The Meaty Family Reunion

I had planned the Memorial Day weekend trip to Oklahoma for the big family reunion for several months, working out the logistics of taking my parents, who at 86 and 91, make travel challenging. Little did I know that the trip would coincide with my fervent conversion to animal activism. Various ideas that had floated around my mind for years about animals and meat- eating coalesced just a few weeks before the trip when I read Animal Liberation by Peter Singer; that book explained that “speciesism,” i.e., favoring the human species to the cruel detriment of other species, is immoral, just as other self-serving and oppressive views, also ending in “ism,” are immoral.

One material way I expressed my epiphany was in donating to organizations and acquiring pamphlets and tee shirts.  One had the message “Compassion Over Killing,” with a paw print.  I began to consider the trip as an opportunity for activism. I was headed for a gathering of people who did not even consider questioning the culture of animal production for meat or of hunting. Some of my cousins had grown up on a farm and had raised “prize” animals for the FFA without any qualms about the animal’s destiny at auction.  Maybe I should wear my tee shirt. I debated with myself at some length about wearing it on the plane and to the first night’s potluck dinner. When I dressed for the flight, I wore a silk shirt and tossed the tee shirt in the suitcase.

We gathered Saturday evening for dinner, which, according to tradition, included milling and chatting before dinner and a time for each family representative to update the group on the latest news.  Amidst a lot of hugs and nice-to-see-yous I nailed my cousin Andy, who works for the Department of Agriculture, wanting to ask him if he had any experience with factory farms.  He did. To him, some were okay and some were “pretty bad.”  Then, changing the subject, he wanted to show me photos on his phone of two pigs that his son Luke had bought as part of an entrepreneurial project. He thought that it would show initiative and look good for college applications. I told him that pigs are smarter than dogs.  He agreed, adding that they have lots of personality and loved to have their bellies scratched.  I suggested that he keep them as pets and not sell them.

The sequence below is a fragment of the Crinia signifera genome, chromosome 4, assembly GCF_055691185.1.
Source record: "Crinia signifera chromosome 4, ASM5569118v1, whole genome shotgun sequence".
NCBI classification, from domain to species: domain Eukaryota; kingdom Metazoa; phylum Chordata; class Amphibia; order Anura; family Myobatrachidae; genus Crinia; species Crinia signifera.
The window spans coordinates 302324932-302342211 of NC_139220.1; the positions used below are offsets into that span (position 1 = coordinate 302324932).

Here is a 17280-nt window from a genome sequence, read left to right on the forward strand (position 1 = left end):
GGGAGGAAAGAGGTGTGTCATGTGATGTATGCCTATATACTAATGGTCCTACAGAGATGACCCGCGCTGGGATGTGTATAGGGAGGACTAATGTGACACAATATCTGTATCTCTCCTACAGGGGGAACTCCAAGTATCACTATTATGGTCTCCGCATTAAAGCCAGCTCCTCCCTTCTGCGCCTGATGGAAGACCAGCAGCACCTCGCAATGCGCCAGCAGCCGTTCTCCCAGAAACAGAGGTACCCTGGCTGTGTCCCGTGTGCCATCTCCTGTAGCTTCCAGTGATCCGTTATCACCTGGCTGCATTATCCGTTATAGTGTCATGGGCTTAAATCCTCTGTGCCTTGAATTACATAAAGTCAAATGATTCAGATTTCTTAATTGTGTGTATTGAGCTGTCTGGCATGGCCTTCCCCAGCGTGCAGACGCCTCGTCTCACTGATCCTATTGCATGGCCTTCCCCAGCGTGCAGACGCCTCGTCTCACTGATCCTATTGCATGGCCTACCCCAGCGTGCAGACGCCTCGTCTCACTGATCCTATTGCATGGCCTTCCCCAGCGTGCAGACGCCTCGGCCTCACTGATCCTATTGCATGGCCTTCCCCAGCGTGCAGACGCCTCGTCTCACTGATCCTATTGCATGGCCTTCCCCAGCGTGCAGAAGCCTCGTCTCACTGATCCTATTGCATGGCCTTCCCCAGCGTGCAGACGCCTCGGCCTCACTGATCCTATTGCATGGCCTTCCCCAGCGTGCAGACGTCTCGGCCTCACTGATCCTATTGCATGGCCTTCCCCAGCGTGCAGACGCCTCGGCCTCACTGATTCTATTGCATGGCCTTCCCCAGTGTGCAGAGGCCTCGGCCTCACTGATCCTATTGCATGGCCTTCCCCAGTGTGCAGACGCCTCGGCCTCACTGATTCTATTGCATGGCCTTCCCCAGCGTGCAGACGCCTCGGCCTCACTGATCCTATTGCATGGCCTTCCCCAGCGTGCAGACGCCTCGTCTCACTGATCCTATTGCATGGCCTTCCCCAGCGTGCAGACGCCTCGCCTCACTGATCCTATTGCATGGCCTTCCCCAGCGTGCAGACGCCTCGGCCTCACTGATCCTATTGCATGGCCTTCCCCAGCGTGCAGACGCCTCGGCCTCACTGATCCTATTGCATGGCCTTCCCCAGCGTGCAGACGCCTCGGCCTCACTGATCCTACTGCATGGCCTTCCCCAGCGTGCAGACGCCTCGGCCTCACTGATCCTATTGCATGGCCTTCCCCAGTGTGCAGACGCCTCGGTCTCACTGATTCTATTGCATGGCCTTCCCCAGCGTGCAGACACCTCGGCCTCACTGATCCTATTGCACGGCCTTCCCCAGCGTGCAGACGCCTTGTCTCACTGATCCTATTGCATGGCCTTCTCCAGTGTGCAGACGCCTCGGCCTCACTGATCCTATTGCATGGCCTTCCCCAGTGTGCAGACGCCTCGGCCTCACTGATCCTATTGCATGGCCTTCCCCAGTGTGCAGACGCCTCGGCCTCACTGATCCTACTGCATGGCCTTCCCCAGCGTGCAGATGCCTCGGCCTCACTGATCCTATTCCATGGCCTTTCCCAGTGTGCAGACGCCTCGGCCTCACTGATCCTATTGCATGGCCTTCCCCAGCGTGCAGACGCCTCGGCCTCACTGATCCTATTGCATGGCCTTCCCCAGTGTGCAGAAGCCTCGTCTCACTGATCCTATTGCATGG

After dinner where every dish was laced with meat, we took turns standing to update the group. Hungry, I talked briefly about my husband and kids and, for myself, I stated that I had become very interested in animal rights, particularly opposing the cruelty of factory farming. Next to speak, sitting right beside me, was my cousin by marriage who focused, as mothers will, on her son, who plays soccer, football and… he hunts.  She proceeded to graphically describe his prowess at shooting the squirrels and harmless trundling armadillos in his backyard, “right between the eyes.” At that point she did realize rather suddenly that I might have found her anecdotes offensive; I chuckled and said that the slaughterhouse anecdote was no doubt next.

The next day I wore my tee shirt. We reconvened for breakfast and for a repeat pot-luck at the cemetery where we met to put flowers on the graves. I appreciate my cousins.  I have fond memories of things we did as kids; I remember their kindness at my brother’s funeral at that same cemetery, and I believe I will count on them to help me out when I show up there for my parents. But I think they can stand the challenge of a new idea without taking offense — or they might take offense.  It’s an offensive world, especially for people with ideas outside of the mainstream like not treating animals like commodities. It turns out that a couple of cousins that last day did ask my about my vegetarianism because they were truly interested.  Maybe my expression of concern for animals, either spoken or worn on my tee shirt, will be one little notion that, added with others, will someday make them question the practices of our culture towards other species

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